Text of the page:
Debate: Are the parents to blame in the Bellevue football scandal?
There are plenty of opinions during the aftermath of an investigation that found the Bellevue High School football team engaged in potentially illegal recruiting tactics, but one common thread is a lack of shock.
“This has been, I don’t want to say an open secret, but I’m not surprised by the investigation,” O’Neil told Seattle’s Morning News. “I think that there’s a lot of different layers to understanding exactly what is going on.”
An independent investigation found a series of violations at the powerhouse football program, including that coaches directed athletes to attend the school, that boosters paid for athletes’ tuition, that false addresses were used to gain eligibility and that coaches coordinated tuition payments for athletes.
While parents aren’t specifically mentioned in these allegations, O’Neil says they would most certainly be involved in these violations and are also culpable.
“I think it’s terrible when parents get involved and start trying to tilt the playing field for high school sports,” he said. “I think the idea behind high school sports is pretty genuine if you get together and you play sports with the kids you grew up with.”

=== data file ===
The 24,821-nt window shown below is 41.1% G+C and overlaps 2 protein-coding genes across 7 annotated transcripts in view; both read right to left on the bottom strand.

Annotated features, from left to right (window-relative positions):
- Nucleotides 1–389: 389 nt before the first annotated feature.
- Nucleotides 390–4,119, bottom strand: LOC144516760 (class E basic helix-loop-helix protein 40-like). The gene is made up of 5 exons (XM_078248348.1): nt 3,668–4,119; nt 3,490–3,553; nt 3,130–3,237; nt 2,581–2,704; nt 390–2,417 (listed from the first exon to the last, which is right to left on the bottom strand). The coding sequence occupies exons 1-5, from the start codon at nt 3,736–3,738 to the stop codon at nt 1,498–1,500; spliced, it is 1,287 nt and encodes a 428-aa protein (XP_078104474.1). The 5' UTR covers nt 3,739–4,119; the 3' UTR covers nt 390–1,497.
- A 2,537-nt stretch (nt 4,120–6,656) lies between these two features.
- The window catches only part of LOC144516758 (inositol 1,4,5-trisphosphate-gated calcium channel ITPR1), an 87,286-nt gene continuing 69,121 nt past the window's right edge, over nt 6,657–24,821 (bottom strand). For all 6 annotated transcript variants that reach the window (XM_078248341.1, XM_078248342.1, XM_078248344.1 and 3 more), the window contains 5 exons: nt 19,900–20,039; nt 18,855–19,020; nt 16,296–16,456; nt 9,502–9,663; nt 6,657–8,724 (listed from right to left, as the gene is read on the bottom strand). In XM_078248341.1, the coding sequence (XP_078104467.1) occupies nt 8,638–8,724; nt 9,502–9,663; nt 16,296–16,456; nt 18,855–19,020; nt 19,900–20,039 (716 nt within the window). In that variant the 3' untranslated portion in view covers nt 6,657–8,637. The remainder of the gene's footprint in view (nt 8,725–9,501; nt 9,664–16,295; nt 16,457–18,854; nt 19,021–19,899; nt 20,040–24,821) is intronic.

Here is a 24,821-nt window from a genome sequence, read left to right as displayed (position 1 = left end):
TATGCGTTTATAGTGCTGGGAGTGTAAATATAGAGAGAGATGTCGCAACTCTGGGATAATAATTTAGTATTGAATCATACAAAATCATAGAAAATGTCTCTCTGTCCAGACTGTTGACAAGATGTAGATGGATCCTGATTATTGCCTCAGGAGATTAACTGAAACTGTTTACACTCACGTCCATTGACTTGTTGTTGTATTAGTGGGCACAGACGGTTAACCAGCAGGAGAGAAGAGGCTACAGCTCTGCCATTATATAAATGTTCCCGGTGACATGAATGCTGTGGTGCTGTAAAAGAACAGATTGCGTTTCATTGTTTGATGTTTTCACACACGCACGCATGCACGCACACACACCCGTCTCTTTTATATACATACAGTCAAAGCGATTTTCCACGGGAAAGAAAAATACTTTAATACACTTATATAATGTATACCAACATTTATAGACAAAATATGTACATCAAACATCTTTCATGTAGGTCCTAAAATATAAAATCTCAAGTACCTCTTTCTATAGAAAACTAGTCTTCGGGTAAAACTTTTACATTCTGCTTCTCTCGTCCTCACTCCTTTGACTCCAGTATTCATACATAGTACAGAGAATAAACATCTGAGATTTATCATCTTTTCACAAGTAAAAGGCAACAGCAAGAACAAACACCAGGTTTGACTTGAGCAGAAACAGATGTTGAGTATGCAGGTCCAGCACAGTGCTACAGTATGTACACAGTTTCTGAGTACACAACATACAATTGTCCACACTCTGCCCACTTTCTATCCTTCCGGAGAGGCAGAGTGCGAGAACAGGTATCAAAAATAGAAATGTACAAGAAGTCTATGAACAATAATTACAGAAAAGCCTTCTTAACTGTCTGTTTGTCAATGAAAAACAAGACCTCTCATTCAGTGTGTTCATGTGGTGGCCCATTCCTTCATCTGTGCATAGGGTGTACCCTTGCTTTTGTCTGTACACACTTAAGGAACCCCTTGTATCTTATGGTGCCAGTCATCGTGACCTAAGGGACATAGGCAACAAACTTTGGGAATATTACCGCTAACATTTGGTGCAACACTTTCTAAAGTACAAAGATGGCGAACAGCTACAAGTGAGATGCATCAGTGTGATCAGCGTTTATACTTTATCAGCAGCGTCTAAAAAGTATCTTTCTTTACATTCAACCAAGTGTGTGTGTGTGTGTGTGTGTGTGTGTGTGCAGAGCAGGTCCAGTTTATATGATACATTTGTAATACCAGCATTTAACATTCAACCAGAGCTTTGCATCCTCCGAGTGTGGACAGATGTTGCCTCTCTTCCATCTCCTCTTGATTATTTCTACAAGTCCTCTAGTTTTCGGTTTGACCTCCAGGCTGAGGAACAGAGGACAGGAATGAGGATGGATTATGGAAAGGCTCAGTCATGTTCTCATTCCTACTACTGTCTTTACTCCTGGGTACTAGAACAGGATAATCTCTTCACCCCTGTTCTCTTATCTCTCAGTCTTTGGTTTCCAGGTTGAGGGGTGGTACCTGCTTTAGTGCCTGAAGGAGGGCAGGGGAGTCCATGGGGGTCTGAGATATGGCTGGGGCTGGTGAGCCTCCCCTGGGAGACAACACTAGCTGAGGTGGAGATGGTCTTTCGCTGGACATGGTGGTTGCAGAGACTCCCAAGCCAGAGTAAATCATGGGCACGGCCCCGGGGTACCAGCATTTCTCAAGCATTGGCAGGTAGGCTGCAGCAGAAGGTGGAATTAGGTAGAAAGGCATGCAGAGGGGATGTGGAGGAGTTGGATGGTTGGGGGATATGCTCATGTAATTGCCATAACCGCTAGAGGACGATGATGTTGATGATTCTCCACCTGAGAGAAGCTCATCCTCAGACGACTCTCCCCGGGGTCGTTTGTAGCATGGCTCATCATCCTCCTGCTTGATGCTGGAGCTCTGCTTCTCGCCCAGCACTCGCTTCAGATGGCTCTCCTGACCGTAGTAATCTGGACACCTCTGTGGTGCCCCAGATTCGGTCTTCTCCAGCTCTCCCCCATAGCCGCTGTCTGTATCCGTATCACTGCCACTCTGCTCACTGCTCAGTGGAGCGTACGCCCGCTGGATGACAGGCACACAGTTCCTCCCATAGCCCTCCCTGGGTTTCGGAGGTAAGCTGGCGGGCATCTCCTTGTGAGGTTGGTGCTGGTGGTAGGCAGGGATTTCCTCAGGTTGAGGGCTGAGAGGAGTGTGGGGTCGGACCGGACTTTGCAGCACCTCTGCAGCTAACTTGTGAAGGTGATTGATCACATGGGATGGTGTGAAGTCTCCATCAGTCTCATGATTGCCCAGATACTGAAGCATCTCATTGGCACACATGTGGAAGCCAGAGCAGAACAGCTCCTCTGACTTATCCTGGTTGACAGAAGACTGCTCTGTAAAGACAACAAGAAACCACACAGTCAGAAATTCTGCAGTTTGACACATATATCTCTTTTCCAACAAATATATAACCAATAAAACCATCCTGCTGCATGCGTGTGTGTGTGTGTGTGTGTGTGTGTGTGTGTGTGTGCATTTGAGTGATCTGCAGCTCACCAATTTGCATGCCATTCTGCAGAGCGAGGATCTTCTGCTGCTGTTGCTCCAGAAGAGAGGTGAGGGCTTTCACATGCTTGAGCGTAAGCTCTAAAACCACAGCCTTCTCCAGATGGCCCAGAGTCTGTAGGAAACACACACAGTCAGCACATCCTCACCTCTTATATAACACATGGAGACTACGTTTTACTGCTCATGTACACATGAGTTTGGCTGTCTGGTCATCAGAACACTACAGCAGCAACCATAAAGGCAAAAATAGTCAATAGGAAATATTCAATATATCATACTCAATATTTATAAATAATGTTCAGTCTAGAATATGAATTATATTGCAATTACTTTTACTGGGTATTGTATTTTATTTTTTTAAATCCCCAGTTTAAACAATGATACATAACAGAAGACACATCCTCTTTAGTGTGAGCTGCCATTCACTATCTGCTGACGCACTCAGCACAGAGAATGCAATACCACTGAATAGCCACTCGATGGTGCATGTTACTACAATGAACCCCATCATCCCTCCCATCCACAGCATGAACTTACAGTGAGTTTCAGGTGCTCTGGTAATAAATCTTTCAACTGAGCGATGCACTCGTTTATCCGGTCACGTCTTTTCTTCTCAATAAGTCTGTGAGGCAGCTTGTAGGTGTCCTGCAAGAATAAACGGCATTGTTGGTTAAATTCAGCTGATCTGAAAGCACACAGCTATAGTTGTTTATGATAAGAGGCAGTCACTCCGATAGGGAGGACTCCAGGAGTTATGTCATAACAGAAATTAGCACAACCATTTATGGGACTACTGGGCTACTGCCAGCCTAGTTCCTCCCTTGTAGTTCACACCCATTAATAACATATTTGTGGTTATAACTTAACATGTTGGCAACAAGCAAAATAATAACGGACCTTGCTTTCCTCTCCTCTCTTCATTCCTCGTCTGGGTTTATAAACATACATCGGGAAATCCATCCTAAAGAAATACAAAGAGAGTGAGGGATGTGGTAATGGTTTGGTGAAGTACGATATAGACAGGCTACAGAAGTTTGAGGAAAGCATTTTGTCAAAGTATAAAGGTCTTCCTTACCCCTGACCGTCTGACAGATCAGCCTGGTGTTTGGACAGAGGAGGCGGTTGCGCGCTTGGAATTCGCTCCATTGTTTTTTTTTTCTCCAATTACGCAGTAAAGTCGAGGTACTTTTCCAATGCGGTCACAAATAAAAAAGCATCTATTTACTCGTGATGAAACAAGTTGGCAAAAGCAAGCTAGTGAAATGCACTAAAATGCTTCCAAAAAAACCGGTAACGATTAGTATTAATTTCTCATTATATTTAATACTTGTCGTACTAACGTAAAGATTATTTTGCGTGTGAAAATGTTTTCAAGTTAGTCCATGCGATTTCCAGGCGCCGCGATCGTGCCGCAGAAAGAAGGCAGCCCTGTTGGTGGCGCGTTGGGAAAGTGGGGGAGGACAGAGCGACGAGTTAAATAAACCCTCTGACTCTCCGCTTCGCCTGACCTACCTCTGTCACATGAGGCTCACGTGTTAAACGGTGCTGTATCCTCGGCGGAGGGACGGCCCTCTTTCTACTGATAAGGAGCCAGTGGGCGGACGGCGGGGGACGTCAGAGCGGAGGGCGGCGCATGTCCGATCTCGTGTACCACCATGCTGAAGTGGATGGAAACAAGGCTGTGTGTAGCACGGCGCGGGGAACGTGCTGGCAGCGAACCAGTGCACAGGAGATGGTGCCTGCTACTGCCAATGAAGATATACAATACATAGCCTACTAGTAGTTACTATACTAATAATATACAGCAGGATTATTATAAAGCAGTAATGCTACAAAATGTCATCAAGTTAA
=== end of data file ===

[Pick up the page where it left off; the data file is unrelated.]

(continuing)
Rantz is much less critical of the Bellevue parents saying that, assuming the allegations are true, putting a student in the position to gain a college scholarship is a noble pursuit.
“Yes, they broke the rules to get them on the team. No, it’s not something we want to teach our kids as the right thing to do,” he said. “But, we would be lying if we said that there wasn’t at least a benefit to these kids.”
Rantz says he doesn’t blame the parents whatsoever.
“What is your main job as a parent? To do what’s best for your kid,” he said. “You cheat, you steal, you lie. You do what you can to give your kid a leg up because you want him or her on a path that maybe you weren’t on.”
O’Neil, however, says it’s misguided to think playing for Bellevue will be a ticket to free higher education, even if it’s a slightly more noble idea than parents creating super teams to win high school championships.
“If you’re a Pac-12 talent, you are going to jump off the page at recruiters,” he said. “They’re going to find you. And the idea that you need to move from wherever you live – Carnation, Concrete, etc. – to Bellevue so college recruiters will notice you; it’s absurd.”